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Singlespeed & Fixed Gear "I still feel that variable gears are only for people over forty-five. Isn't it better to triumph by the strength of your muscles than by the artifice of a derailer? We are getting soft...As for me, give me a fixed gear!"-- Henri Desgrange (31 January 1865 - 16 August 1940)

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Old 07-08-08, 09:46 PM   #1
Yan 
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Help me spec a fixed Cross Check

I have a work term this fall and I've decided to buy a fixed gear Cross Check to use as my daily commuter. I want to have a rough idea of the components I want before I head down to the shop this weekend.

Information / rquirements:
* 15 mile (one way) commute
* Toronto, Canada = snow in winter
* I weigh 140lbs
* This will also be my joyriding around town bike, so I want to keep it fairly light.
* I don't mind paying for pricier stuff, but I'm trying to budget smartly.
* I want bullhorns, toe clips, and a flip flop hub.

That said, please recommend some components for me. Bars, brakes, levers, headset, stem, wheelset, crankset, BB, pedals, seatpost, etc. I already have a Brooks Team Pro that I'm going to throw on there.

Finally, what gears should I be runnng? Toronto is pretty flat with some rolling hills.
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Old 07-08-08, 09:54 PM   #2
peabodypride
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Generic xcheck build, this is how I will be building mine.

Wheelset: open pros, aeroheads, maybe even CXP-33s or 22s. Depending on your budget in descending order. I'd use 33s personally. For my build I am going to break away from Formulas and try some other brands, maybe Miches.

Dura Ace cog, White Industries freewheel. Both are built to last commuting.

Not sure on tires, probably 25 front and 28 rear.

Bars: Syntace stratos pursuit. Always wanted these. (I would build up with drops)

Stem: Thomson

Saddle: Brooks B17 narrow black

Seatpost: Thomson

Cranks: something nicer than RPM/IRO generics but not high-end track cranks. Probably Sugino RDs with ZEN chainring?

Izumi Eco chain

Pedals: For me, Time ATAC, but generic MKS kit for clipped, with nylon straps.
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Old 07-08-08, 10:12 PM   #3
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This sounds fun!

Here's how I'd build my hypothetical fixed/single-speed cross check.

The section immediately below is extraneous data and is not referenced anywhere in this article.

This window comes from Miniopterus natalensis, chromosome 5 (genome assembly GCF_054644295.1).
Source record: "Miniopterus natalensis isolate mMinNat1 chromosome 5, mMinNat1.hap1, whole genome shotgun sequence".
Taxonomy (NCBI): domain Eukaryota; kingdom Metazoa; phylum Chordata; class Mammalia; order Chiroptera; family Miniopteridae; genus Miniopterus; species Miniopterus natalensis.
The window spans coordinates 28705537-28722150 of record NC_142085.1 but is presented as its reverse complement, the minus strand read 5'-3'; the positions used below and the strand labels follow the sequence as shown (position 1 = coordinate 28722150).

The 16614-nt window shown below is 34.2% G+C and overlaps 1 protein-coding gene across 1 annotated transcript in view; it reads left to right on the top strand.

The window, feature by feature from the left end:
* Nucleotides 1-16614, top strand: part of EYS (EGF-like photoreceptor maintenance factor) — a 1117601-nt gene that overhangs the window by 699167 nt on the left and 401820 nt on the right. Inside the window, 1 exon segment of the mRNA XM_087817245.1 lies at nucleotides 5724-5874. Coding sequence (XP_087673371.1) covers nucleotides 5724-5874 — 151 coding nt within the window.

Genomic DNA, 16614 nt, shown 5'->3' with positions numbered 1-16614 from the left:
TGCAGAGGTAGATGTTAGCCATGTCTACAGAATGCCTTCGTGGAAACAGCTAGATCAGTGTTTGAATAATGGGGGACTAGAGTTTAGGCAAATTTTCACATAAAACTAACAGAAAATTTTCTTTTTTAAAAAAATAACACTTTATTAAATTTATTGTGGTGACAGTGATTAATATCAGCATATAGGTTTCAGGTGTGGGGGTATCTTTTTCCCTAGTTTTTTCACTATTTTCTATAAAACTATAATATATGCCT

Wheels: Salsa Delgado Cross rims laced to formula fixed/free hubs and double-butted spokes.
Headset: Ritchey/Cane Creek/whatever I can find cheap
Stem: Thomson
Handlebars: Either some traditional, parts-bin drops or some parts-bin risers. Risers are fun on the trail, but can feel a little slow on the road, especially on descents.
Saddle: Maybe WTB Devo. That's pretty personal, anyways.
Seatpost: Thompson or something carbon.
Cranks: Sugino RD
Chain: Izumi ECO or equivalent.
Pedals: MKS GR-9 or an SPD
Tires: 700cx38mm WTB All-terrainasaurus. Decent on and off the road. A little bit cushy. I still need to find a favorite cross tire, but I think I like the fat ones.
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Old 07-08-08, 10:22 PM   #4
dmg
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I'm going to take the cheaper approach...

Thomson seatposts are kind of spendy, although nice. I would go for anything else with a two-bolt adjuster if you don't want to be a thief magnet. Same with the stem - I would just go for an OEM whatever unless you've got money to burn. Also, if you're riding in the snow I would go with something synthetic instead of the brooks (or at least get something for use in the winter).
For hubs: since you're going to be spacing the rear hub to 130mm, I would get whatever 120mm hub they have that has a long enough axel to space it without having swap it out (except Surlys. Eff Surly hubs). Formulas are fine for most people, dia-compe / iro premiums are great as a step up.
For the type of riding you're talking about, most non-generic cranksets will be fine.
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Old 07-08-08, 10:26 PM   #5
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oops, forgot the snow. definitely low-maintenance synthetic is where it's at.

i think sette makes a carbon two-bolt seatpost that's cheaper than a Tommy. But trust me -- once you have a nice Tommy Elite with two bolts and a degree chart that lets you know exactly how your saddle is slanted against horizontal, the $$$ becomes worth it. Simply because when you do a complete tear down and rebuild you know exactly what angle the saddle will be at. And you can standardize saddle angles across bikes!

If you can spend the coin on the Tommy seatpost and electric tape the logo if theft concerns you.
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